The Labor Code provides for a system of classification of workers based upon socio-economic parameters that will be scientifically designed and notified in the Rules to the Labour Code and the workers will be required to provide requisite data at the time of registration and based on this, the categorization will be automatically determined. The funding of social security under the Labor Code will be a combination of (i) employer / employee funded and (ii) taxpayer funded (for workers belonging to poorest socioeconomic category). A proper percentage based structure for contribution, vis-à-vis socio economic category and minimum notified wage, has been put in place under the Labour Code.

Future of EPFO, ESIC, DGLW run welfare funds and other mechanisms

In India, currently there are fifteen social security laws applicable to a worker but once the Labor Code is put into effect, these laws will be obsolete & replaced as the Labor Code provides for comprehensive social security structure, subject to states adapting the new Labour Code and notifying respectively. The beneficiaries under the ceased schemes shall be entitled to draw the benefits, not less than the benefits that were sanctioned to them under the ceased schemes and the successor boards shall be liable to bear the financial liabilities created by the decisions taken by predecessor organizations. Any Exemption granted under Section 17 of Employees' Provident Fund Act, 1952, or Section 87 or 88 of Employees' State Insurance Corporation Act, 1948, shall deemed to be a permission to operate Alternate Coverage Mechanism granted under the Labour Code from the corresponding Scheme(s) under the Labour Code for a period until –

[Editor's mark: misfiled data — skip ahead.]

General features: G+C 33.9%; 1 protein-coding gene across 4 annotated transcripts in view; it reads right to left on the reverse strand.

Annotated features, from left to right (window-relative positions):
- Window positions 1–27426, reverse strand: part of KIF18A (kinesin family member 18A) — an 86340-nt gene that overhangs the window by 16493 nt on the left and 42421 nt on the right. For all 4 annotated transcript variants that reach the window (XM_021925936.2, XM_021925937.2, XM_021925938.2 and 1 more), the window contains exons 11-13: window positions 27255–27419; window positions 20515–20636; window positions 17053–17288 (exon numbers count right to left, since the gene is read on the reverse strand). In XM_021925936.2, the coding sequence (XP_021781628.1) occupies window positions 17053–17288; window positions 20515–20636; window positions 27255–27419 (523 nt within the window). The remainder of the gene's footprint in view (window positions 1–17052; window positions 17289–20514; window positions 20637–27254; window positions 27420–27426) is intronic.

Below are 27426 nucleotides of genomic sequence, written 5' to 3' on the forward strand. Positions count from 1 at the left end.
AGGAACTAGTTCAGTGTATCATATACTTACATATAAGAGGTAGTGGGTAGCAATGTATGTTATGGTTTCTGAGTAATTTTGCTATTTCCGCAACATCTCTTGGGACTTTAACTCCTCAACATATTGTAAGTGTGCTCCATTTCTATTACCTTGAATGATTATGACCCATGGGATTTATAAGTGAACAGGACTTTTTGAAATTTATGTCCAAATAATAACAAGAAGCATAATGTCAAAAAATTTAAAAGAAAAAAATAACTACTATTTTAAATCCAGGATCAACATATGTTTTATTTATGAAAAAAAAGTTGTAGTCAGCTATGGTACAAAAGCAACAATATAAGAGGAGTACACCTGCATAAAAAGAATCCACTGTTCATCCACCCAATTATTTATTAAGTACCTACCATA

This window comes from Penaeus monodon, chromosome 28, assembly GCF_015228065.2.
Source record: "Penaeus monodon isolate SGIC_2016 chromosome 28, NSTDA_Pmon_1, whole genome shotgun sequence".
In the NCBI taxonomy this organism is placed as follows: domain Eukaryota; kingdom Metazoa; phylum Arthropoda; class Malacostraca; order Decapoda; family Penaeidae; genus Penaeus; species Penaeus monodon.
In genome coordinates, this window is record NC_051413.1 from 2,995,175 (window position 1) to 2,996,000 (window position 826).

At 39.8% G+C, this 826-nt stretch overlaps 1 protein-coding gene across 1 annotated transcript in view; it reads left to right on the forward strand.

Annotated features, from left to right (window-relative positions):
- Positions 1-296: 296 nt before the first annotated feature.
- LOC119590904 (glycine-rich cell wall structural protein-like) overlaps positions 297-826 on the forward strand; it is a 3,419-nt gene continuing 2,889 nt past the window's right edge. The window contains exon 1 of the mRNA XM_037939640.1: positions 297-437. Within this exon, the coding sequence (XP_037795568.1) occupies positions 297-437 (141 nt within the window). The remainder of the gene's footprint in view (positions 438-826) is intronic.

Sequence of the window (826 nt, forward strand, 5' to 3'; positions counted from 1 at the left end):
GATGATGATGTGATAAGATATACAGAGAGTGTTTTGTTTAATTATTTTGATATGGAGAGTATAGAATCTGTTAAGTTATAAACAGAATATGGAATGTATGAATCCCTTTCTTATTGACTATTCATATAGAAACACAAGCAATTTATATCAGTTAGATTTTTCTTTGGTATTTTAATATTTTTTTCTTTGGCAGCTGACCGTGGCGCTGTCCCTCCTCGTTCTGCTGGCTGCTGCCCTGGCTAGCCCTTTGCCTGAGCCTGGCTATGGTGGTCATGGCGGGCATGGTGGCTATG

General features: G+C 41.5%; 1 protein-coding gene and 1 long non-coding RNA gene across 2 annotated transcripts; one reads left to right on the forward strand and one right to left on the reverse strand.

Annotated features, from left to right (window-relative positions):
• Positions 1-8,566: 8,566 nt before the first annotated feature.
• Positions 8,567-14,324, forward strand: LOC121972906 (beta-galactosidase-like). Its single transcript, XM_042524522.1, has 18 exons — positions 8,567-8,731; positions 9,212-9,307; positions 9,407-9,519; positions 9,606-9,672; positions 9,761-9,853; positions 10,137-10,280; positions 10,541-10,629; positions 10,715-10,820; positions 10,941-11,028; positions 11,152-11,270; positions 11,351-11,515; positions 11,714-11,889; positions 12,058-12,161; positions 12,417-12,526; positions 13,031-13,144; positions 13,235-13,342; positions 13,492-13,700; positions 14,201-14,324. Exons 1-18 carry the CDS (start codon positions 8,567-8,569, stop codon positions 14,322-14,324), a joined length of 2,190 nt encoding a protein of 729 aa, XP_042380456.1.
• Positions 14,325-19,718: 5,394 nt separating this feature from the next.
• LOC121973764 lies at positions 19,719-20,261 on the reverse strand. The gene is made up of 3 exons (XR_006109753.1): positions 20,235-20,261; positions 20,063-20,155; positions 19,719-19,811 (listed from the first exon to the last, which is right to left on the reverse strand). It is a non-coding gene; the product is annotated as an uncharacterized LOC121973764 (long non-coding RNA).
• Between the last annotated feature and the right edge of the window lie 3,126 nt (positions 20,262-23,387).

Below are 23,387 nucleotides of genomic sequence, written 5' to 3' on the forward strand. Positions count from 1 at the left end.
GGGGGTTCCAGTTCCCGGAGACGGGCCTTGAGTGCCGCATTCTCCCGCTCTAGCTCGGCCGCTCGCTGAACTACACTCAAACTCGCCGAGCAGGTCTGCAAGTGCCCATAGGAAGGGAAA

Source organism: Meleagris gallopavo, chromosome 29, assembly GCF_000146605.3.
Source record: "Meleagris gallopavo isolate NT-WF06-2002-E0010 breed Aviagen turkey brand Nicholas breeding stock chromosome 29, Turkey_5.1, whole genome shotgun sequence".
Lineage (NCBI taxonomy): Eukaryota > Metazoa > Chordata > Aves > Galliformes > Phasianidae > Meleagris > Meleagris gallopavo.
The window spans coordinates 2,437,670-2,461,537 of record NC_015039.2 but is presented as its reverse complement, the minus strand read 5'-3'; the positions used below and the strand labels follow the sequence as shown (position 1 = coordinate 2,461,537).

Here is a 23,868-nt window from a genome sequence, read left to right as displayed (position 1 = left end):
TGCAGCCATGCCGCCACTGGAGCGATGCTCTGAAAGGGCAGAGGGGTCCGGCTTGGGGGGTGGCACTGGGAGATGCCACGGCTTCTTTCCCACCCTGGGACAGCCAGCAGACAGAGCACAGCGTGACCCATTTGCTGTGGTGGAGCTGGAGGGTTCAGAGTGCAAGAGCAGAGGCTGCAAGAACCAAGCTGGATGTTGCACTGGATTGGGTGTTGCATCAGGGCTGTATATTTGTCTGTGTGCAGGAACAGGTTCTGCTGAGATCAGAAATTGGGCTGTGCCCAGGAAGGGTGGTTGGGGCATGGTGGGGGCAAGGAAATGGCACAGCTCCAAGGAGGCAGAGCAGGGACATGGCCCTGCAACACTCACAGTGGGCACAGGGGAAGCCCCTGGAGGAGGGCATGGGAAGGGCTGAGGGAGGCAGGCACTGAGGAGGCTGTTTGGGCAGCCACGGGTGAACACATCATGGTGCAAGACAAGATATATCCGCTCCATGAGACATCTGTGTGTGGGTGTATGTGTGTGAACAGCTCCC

1. validity of the exemption so granted expires, or
  2. one year from the commencement of applicability of the Labour Code, whichever is earlier.

Employer's Liability

It arises only where the employer neglects to pay the contribution in respect of a worker or the worker does not complete the qualifying service for entitlement of dependent or disablement benefit. An employee shall be deemed to have been in continuous service of the Principal Employer for the purpose of Gratuity entitlement so long as he has served continuously for the same Principal Employer, whether or not through same or different contractors. Contribution Augmentation Funds would be established through which governments could contribute to the social security in respect of workers who are unable to pay contribution.

Contribution Augmentation Funds